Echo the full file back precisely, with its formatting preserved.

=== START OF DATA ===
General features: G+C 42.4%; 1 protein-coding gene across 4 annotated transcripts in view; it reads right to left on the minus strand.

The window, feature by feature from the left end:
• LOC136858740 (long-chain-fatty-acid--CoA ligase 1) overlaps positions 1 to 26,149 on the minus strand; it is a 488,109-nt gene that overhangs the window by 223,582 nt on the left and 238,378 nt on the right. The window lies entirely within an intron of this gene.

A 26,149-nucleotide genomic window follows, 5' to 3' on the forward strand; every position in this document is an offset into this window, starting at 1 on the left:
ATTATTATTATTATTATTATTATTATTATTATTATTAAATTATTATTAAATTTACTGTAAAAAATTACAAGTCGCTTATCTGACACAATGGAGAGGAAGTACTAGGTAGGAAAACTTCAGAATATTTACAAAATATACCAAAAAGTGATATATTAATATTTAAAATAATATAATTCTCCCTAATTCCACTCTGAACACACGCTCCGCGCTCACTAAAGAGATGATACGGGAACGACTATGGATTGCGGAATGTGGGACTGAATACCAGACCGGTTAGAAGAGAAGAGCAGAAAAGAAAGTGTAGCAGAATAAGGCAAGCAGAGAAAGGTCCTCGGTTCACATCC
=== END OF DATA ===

General features: G+C 42.4%; 1 protein-coding gene across 4 annotated transcripts in view; it reads right to left on the minus strand.

The window, feature by feature from the left end:
• LOC136858740 (long-chain-fatty-acid--CoA ligase 1) overlaps positions 1 to 26,149 on the minus strand; it is a 488,109-nt gene that overhangs the window by 223,582 nt on the left and 238,378 nt on the right. The window lies entirely within an intron of this gene.

A 26,149-nucleotide genomic window follows, 5' to 3' on the forward strand; every position in this document is an offset into this window, starting at 1 on the left:
ATTATTATTATTATTATTATTATTATTATTATTATTAAATTATTATTAAATTTACTGTAAAAAATTACAAGTCGCTTATCTGACACAATGGAGAGGAAGTACTAGGTAGGAAAACTTCAGAATATTTACAAAATATACCAAAAAGTGATATATTAATATTTAAAATAATATAATTCTCCCTAATTCCACTCTGAACACACGCTCCGCGCTCACTAAAGAGATGATACGGGAACGACTATGGATTGCGGAATGTGGGACTGAATACCAGACCGGTTAGAAGAGAAGAGCAGAAAAGAAAGTGTAGCAGAATAAGGCAAGCAGAGAAAGGTCCTCGGTTCACATCC